[Updated 6/11.] Rockefeller Group, inconvenienced enough in DeKalb to shake the Midwest topsoil off its shoes and head back toward the coasts, wants to develop some 320 acres for logistics enterprises along the New Jersey Turnpike in the vicinity of Allentown, NJ, a plan comparable to their failed warehouse mega-project on 343 acres on the southern edge of DeKalb.

In this earlier article at citybarbs, I described what has already happened to Cranbury and East Brunswick–which are only about 15 miles from Allentown–when mega-logistics came to their area. They must mean to develop logistics along the entire Turnpike, exit by exit (Cranbury is Exit 8A, Allentown is Exit 7A).

You will also notice, if you follow the link, that residents of Allentown have commented there. Another Allentonian phoned me, having come across an old letter to the editor. They have apparently put together quite a team of Internet Research Commandos (IRCs) already. Good for them.

Here’s a site devoted to NJ sprawl issues. An article there entitled “Environmental group pans warehouse project” may be of particular interest to this case. And another one, “New Jersey is running out of open land it can build on,” makes clear the importance of smart land-use decisions.

GREENWICH TOWNSHIP, N.J. – New Jersey, far more densely populated than any other state – more crowded than Japan or India, for that matter – is on course for another distinction: it will be the first state, land-use experts say, to exhaust its supply of land available for development.

The prospect of running out of open space to build on, a phenomenon that planners call buildout, is at the heart of Gov. James E. McGreevey’s well-publicized campaign against sprawl. In poll after poll, voters in this most suburban of states say they hate what they see, and elected officials on all levels have taken note.

Roughly two million of New Jersey’s five million acres are developed, and a little over one million are protected by various levels of government. The state has promised to acquire or preserve enough land, including farmland, to bring the number of protected acres to two million by 2009. Some of the rest is unsuitable for development, leaving less than a million acres to be fought over. Since those estimates were made a few years ago, some of those acres have surely been developed.

The pace of suburban development is a powerful issue in many other states after a 10-year onslaught of building, but the political and economic tensions are especially raw here, where more people are scrambling over less open space. Builders accuse the governor of thwarting the American dream, environmentalists say builders will kill agriculture, and many towns try to avoid the costs of growth, like developing infrastructure and building schools, by zoning out housing that would bring in children.

The pattern in New Jersey is the very definition of sprawl: land consumption is increasing faster than the population is growing. As in other parts of the country, land is consumed three to four times faster than the population grows. “We’re taking bigger bites with each wave of development,” said Barbara Lawrence, the director of New Jersey Future, a land-use planning organization.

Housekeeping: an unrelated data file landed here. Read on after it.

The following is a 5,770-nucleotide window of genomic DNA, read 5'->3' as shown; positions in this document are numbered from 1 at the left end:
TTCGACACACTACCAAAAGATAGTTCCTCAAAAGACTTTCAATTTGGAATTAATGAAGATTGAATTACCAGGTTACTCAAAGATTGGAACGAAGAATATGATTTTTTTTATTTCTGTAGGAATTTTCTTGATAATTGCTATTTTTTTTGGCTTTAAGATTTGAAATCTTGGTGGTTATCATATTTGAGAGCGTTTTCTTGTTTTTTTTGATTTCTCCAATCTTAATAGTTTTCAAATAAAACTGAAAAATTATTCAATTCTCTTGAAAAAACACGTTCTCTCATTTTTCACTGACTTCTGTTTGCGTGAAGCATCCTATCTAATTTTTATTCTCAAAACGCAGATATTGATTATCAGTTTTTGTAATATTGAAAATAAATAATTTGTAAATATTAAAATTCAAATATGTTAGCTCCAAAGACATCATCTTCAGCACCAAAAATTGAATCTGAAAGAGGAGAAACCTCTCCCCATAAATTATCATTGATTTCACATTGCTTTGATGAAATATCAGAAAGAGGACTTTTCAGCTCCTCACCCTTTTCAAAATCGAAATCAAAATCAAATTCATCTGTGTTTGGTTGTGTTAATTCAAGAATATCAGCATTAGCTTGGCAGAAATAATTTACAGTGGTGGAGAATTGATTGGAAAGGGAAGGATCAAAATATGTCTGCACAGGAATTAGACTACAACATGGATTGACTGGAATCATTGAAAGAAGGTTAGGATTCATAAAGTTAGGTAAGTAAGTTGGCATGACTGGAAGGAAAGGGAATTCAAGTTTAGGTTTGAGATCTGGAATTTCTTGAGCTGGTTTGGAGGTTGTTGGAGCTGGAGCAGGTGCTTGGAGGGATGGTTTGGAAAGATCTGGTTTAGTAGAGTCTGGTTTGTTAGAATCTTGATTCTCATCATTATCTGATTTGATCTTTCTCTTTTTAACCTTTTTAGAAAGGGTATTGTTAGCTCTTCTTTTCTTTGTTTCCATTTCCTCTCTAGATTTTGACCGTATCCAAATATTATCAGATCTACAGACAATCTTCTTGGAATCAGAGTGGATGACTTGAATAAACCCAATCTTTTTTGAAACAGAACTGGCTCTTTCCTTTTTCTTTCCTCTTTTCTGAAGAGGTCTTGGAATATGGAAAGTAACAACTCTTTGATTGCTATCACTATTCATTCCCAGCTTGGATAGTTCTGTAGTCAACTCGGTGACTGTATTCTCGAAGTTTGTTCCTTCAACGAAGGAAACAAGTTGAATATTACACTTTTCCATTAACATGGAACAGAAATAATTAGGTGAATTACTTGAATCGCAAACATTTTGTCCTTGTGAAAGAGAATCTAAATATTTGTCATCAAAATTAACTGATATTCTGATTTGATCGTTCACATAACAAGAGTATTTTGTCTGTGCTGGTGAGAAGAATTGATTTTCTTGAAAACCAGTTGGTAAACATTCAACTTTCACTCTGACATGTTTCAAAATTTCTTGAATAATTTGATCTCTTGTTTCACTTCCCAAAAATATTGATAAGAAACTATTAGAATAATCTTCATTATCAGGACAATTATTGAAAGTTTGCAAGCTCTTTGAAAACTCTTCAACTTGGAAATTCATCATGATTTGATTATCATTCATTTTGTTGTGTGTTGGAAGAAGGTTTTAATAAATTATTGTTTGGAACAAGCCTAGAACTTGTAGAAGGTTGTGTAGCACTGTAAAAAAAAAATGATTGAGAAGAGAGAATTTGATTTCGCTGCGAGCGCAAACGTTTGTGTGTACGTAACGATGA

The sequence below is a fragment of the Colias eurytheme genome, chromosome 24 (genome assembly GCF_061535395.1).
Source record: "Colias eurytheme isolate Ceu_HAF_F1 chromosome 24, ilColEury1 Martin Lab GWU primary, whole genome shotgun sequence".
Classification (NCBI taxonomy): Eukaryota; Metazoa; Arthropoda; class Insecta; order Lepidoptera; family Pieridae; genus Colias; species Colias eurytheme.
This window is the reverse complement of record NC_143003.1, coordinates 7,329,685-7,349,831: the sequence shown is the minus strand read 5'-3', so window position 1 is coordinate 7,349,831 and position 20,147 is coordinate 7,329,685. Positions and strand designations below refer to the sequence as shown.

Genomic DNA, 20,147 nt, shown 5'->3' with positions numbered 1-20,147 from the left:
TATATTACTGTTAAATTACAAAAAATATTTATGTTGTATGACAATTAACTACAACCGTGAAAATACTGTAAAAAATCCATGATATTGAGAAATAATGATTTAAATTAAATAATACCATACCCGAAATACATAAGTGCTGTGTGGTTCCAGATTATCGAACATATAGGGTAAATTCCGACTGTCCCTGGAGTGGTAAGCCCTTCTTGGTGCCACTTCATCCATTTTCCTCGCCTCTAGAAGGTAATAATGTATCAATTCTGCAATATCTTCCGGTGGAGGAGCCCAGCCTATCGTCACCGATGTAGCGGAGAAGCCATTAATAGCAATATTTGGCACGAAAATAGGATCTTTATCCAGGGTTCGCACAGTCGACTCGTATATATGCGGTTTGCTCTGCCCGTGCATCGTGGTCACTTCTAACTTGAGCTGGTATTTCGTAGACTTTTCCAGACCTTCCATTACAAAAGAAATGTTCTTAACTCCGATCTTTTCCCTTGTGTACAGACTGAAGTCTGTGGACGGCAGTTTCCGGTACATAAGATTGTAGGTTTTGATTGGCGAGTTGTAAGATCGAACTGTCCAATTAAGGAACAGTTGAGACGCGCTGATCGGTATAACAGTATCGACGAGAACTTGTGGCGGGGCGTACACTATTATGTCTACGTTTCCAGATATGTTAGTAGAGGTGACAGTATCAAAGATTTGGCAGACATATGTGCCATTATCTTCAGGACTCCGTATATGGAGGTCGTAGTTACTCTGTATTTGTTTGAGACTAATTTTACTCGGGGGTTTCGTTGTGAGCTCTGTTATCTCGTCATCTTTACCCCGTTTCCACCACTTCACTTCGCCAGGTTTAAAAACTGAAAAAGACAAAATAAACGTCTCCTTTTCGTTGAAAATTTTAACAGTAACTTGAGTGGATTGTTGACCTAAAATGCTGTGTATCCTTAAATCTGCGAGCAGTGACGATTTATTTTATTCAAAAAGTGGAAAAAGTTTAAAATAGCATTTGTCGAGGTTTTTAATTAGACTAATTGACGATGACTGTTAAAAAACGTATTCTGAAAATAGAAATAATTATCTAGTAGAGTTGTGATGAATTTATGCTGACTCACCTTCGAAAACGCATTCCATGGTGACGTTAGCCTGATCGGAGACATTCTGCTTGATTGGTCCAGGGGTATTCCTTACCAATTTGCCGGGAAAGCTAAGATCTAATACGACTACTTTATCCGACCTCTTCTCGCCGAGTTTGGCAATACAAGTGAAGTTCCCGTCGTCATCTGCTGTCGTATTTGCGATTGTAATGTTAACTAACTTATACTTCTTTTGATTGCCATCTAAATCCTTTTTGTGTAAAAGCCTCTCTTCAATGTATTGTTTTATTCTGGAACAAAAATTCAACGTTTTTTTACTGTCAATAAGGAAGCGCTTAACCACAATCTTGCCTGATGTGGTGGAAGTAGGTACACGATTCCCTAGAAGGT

With the distinction of being the first state expected to build out, it’s clear that the rest of the country should pay close attention to land use in New Jersey.

Update 6/11. More links:
An editorial entitled, “Warehouseville, N.J.–watch out for trucks” describes the changes to South Brunswick since the arrival of mega-logistics:

I don’t remember anyone from surrounding communities being consulted before South Brunswick’s zoning changes allowed the boom in warehouse construction. And as a consequence, South Bruns-wick has damaged the quality of life, not only of its own citizens who live in the eastern portion of the community, but also the lives of residents in East Brunswick, Monroe, Jamesburg and anyone else who travels the Route 130, Route 535 and Route 522 corridors…In a perfect world, the members of the South Brunswick Planning Board, the Zoning Board and the entire council would be forced to buy homes in the eastern portion of the township and live in those homes.

They’d be forced to listen to a fleet of 18-wheelers rattling their kitchen windows every morning, forced to patch the cracks in their foundations caused by vibrations, forced to dodge trucks speeding 60 mph on Deans Rhode Hall Road, forced to follow dozens of those trucks down Route 522 on the way to work every morning, and follow them home at night. They’d be forced to wait for hours on Route 522 as yet another big rig becomes stuck under the small railroad bridge near Jamesburg and has to be painstakingly extricated before it can slowly back up for a quarter-mile or so where there’s room to turn around. They’d be forced to live with the consequences of their actions.

This may also become the reality for Allentown, a town of about two thousand people who are celebrating its 300th anniversary this year. Allentown is the community that would have to live with the real-life consequences of the decisions of the Upper Freehold Township Planning Board, while the more distant Upper Freeholders enjoy the fruits of turning rural lands into a $1.2 million “tax ratable,” as they call it out there. If the mega-warehouse project at Exit 7A is approved, it is Allentown that will have to spend $1 million on a hook-and-ladder truck tall enough that their volunteer fire fighters can reach the top of a 46-foot-high warehouse, beef up their police force from its current staff of 5.5 officers, and rebuild the lake bridge to support truck traffic.